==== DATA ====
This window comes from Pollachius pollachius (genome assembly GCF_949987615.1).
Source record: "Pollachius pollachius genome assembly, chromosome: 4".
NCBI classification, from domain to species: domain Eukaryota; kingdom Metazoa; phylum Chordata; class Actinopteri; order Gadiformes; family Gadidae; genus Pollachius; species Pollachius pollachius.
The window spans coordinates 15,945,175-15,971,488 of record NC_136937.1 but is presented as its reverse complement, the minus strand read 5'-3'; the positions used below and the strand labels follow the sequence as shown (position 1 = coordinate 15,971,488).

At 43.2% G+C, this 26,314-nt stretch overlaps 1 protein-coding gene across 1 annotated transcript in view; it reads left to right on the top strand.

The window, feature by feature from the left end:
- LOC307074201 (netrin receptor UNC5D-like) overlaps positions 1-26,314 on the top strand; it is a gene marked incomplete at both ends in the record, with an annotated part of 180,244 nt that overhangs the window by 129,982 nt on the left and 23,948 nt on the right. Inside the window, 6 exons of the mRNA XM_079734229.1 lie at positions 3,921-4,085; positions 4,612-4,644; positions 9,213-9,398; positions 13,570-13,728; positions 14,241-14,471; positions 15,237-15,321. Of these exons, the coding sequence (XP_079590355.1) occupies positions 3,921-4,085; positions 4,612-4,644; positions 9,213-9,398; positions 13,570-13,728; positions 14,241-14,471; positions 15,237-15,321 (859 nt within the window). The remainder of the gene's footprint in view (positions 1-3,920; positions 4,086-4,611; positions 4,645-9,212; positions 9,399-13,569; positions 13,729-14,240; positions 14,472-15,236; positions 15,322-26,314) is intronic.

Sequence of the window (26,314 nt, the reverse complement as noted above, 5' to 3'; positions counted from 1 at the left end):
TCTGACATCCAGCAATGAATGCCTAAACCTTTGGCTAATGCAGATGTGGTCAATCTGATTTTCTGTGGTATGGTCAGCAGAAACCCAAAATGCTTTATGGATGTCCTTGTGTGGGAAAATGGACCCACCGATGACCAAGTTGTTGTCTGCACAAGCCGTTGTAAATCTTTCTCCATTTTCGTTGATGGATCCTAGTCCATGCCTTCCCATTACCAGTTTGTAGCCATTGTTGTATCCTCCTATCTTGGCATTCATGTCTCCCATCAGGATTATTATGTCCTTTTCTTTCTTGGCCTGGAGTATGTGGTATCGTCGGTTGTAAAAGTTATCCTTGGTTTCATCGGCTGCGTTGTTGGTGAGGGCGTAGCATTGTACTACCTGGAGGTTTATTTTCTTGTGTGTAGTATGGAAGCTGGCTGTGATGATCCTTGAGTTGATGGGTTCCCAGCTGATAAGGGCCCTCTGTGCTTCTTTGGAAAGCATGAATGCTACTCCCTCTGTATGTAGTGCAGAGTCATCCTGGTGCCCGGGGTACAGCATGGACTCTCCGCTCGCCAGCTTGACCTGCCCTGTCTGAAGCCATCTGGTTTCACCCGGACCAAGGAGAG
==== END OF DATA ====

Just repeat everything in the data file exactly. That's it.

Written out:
This window comes from Pollachius pollachius (genome assembly GCF_949987615.1).
Source record: "Pollachius pollachius genome assembly, chromosome: 4".
NCBI classification, from domain to species: domain Eukaryota; kingdom Metazoa; phylum Chordata; class Actinopteri; order Gadiformes; family Gadidae; genus Pollachius; species Pollachius pollachius.
The window spans coordinates 15,945,175-15,971,488 of record NC_136937.1 but is presented as its reverse complement, the minus strand read 5'-3'; the positions used below and the strand labels follow the sequence as shown (position 1 = coordinate 15,971,488).

At 43.2% G+C, this 26,314-nt stretch overlaps 1 protein-coding gene across 1 annotated transcript in view; it reads left to right on the top strand.

The window, feature by feature from the left end:
- LOC307074201 (netrin receptor UNC5D-like) overlaps positions 1-26,314 on the top strand; it is a gene marked incomplete at both ends in the record, with an annotated part of 180,244 nt that overhangs the window by 129,982 nt on the left and 23,948 nt on the right. Inside the window, 6 exons of the mRNA XM_079734229.1 lie at positions 3,921-4,085; positions 4,612-4,644; positions 9,213-9,398; positions 13,570-13,728; positions 14,241-14,471; positions 15,237-15,321. Of these exons, the coding sequence (XP_079590355.1) occupies positions 3,921-4,085; positions 4,612-4,644; positions 9,213-9,398; positions 13,570-13,728; positions 14,241-14,471; positions 15,237-15,321 (859 nt within the window). The remainder of the gene's footprint in view (positions 1-3,920; positions 4,086-4,611; positions 4,645-9,212; positions 9,399-13,569; positions 13,729-14,240; positions 14,472-15,236; positions 15,322-26,314) is intronic.

Sequence of the window (26,314 nt, the reverse complement as noted above, 5' to 3'; positions counted from 1 at the left end):
TCTGACATCCAGCAATGAATGCCTAAACCTTTGGCTAATGCAGATGTGGTCAATCTGATTTTCTGTGGTATGGTCAGCAGAAACCCAAAATGCTTTATGGATGTCCTTGTGTGGGAAAATGGACCCACCGATGACCAAGTTGTTGTCTGCACAAGCCGTTGTAAATCTTTCTCCATTTTCGTTGATGGATCCTAGTCCATGCCTTCCCATTACCAGTTTGTAGCCATTGTTGTATCCTCCTATCTTGGCATTCATGTCTCCCATCAGGATTATTATGTCCTTTTCTTTCTTGGCCTGGAGTATGTGGTATCGTCGGTTGTAAAAGTTATCCTTGGTTTCATCGGCTGCGTTGTTGGTGAGGGCGTAGCATTGTACTACCTGGAGGTTTATTTTCTTGTGTGTAGTATGGAAGCTGGCTGTGATGATCCTTGAGTTGATGGGTTCCCAGCTGATAAGGGCCCTCTGTGCTTCTTTGGAAAGCATGAATGCTACTCCCTCTGTATGTAGTGCAGAGTCATCCTGGTGCCCGGGGTACAGCATGGACTCTCCGCTCGCCAGCTTGACCTGCCCTGTCTGAAGCCATCTGGTTTCACCCGGACCAAGGAGAG